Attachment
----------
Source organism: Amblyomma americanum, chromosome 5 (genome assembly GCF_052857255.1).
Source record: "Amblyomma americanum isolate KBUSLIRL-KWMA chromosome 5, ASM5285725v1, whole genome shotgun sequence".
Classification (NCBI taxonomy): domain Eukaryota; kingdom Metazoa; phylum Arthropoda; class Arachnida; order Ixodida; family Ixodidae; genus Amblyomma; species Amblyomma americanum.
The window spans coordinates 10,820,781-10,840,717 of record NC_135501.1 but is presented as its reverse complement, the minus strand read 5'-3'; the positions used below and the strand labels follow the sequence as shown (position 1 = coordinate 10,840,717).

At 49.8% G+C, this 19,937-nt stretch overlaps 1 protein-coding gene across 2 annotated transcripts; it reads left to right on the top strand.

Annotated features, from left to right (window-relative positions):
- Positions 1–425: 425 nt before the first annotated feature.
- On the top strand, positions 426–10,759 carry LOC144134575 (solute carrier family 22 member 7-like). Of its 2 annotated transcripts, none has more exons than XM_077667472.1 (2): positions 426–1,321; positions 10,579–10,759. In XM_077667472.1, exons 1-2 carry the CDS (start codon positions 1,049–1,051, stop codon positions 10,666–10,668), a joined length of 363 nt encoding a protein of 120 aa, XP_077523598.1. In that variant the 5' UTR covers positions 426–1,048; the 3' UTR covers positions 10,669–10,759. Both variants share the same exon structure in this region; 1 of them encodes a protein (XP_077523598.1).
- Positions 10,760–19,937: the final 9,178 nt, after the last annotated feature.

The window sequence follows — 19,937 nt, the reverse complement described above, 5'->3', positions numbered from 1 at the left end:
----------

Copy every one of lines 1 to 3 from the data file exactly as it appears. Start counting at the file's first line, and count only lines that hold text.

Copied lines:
Source organism: Amblyomma americanum, chromosome 5 (genome assembly GCF_052857255.1).
Source record: "Amblyomma americanum isolate KBUSLIRL-KWMA chromosome 5, ASM5285725v1, whole genome shotgun sequence".
Classification (NCBI taxonomy): domain Eukaryota; kingdom Metazoa; phylum Arthropoda; class Arachnida; order Ixodida; family Ixodidae; genus Amblyomma; species Amblyomma americanum.